Getting Loco Over Kaiten-Zushi / Food Trippin' in One of Fukuoka's Biggest Conveyor Belt Sushi Bars
ALL-TIME FAVORITE POST FROM 2011 RE-BLOGGED:
I saw too many revolving sushi bars in Kyoto and Osaka, so when i was in Fukuoka, couldn't pass another day not going to one. I've been so fascinated how it is to eat in a sushi bar like this. A Conveyor Belt Sushi Bar 回転寿司 kaiten-zushi is the fast food of sushi. I've seen too many cheeky music videos set up in a sushi bar in Japan but this time, I'm making things happen and enjoying a lunch date with my host family. So, just imagine my delight once i stepped inside one of Fukuoka's biggest Kaiten-zushi! It's amazing how packed it is during lunch time. Groups of friends and family ordering like there's no tomorrow. It's quite affordable and they serve fresh and tasty Sushi, Sashimi and other short orders. An experience like no other, i must say!
When we got there, the place was packed with so many people. We had to fall in line for a bit because all tables were taken already. Remember that in order to find a place that serves the freshest sushi, the place has to be busy. If there's no one there, head to the next sushi bar. This means new sushi and sashimi are served every few minutes. When I got to the table, i was clueless how everything works. So, my good friend taught me how it works around here which i am about to share with you now.
5 Steps to ordering your Sushi in a Revolving Sushi Bar
1. Pick a number and fall in line. Wait for your number to flash on the screen. The attendant will then lead you to your table.
2. You can now order for your drinks: fruits and other desserts, beers, colas and water are available. There's a complimentary tea available, too. Things move fast here, you'll get your drinks in no time.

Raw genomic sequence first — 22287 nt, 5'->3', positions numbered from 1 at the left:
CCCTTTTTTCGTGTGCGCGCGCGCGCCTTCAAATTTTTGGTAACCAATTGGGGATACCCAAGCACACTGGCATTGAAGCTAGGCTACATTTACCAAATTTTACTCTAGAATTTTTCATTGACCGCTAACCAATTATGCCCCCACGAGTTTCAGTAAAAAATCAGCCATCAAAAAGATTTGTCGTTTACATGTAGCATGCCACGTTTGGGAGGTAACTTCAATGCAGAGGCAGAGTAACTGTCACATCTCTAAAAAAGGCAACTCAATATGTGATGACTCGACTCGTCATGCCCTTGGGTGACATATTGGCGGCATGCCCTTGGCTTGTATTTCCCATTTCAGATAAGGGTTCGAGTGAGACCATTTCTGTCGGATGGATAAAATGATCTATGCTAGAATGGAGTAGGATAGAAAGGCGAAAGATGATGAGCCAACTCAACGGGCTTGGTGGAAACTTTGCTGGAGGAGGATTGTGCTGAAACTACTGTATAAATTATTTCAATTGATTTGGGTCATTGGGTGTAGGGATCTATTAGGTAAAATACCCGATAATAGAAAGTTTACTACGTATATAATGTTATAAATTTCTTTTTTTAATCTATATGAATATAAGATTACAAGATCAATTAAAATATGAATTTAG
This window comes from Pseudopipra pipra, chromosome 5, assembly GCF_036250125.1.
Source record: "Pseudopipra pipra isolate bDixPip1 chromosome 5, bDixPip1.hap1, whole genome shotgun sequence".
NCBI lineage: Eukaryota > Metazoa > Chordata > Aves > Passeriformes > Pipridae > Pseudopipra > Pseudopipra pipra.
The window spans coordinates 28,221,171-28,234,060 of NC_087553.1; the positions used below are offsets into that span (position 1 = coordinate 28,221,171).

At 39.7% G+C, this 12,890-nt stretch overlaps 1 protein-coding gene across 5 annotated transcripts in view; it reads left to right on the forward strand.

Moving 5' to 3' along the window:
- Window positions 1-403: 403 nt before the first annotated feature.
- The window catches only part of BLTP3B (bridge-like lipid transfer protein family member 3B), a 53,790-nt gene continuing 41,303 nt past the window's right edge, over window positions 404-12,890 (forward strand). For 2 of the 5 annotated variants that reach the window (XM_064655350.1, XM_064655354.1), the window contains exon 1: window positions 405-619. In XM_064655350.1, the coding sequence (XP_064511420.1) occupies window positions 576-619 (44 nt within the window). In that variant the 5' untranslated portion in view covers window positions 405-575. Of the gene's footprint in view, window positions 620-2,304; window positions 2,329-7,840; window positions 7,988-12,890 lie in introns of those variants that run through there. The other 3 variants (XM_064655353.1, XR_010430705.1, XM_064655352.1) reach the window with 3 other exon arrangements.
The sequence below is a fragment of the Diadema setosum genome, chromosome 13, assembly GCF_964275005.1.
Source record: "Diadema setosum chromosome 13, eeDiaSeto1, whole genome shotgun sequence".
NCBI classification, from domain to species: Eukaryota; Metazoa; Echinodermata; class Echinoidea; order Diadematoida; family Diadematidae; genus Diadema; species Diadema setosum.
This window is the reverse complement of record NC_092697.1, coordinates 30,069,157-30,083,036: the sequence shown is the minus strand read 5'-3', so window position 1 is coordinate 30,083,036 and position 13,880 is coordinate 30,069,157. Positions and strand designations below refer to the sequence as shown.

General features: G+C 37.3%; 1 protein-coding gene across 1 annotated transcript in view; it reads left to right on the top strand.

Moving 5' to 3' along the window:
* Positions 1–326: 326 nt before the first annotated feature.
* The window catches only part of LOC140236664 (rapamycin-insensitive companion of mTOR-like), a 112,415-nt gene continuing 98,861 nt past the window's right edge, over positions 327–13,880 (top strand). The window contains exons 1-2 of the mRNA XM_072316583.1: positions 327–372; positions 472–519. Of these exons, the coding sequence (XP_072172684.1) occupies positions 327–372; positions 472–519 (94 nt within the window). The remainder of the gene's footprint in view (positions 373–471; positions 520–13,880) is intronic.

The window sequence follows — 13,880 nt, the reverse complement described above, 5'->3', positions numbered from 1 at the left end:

2. Condiments like soy sauce, fresh pickles, and chopsticks are available on every table so no need to ask for one.
3. Pick any type of sushi you fancy. Plates of Sushi and Sashimi pass through your table or counter seat. Grab a plate and enjoy. Try out everything!
4. For special orders, you can press a button to ask for the attendant. He/she will be glad to assist you with your needs if your order is available. For small orders, the chef will place a signage with your table number on it.
5. Press the button again when you're done eating. The waiter will count the number of plates in your table to know your bill. Prices are great value for your money. This restaurant in particular serves 100 Yen per plate which is around P50 or $1. Not bad at all.
Crab sticks with mayonnaise
Flying fish eggs / Fish Roe or Tobiko
Salmon with cream cheese
This is one of my happiest meals ever. I wanted to try everything but i was stuffed already. Okay, call me chicken but i didn't try the Unagi. It's suppose to be the most popular dish in the Kyushu region, apart from the Ramen noodles. The thought of giggling/moving eel was enough to make me say no. I mean, i don't eat pork so Unagi was a given. I am not really that adventurous when it comes to food.
I've tried out almost everything including Maguro, Kanburi, Tamago, Aburi Engawa, Shrimp and Pumpkin Tempura, Hirame and of course, Maki. With so many sushi and sashimi plates cleared, it's hard for me to choose my personal favorite but i have to say it's the salmon with cream cheese. I think i had four plates of that which means i had eight. This conveyor belt sushi bar is a good place to go to for foreigners because you don't have to go through ordering sushi per sushi and then asking what's in it to a non-speaking waiter. Highly affordable and the food was excellent! For food connoisseurs, going to a conveyor belt sushi bar is an excellent way to sample the best of Japan's most popular dish!
Watch out for more Sushi and Sashimi stories in my Tokyo post! Kampai!!!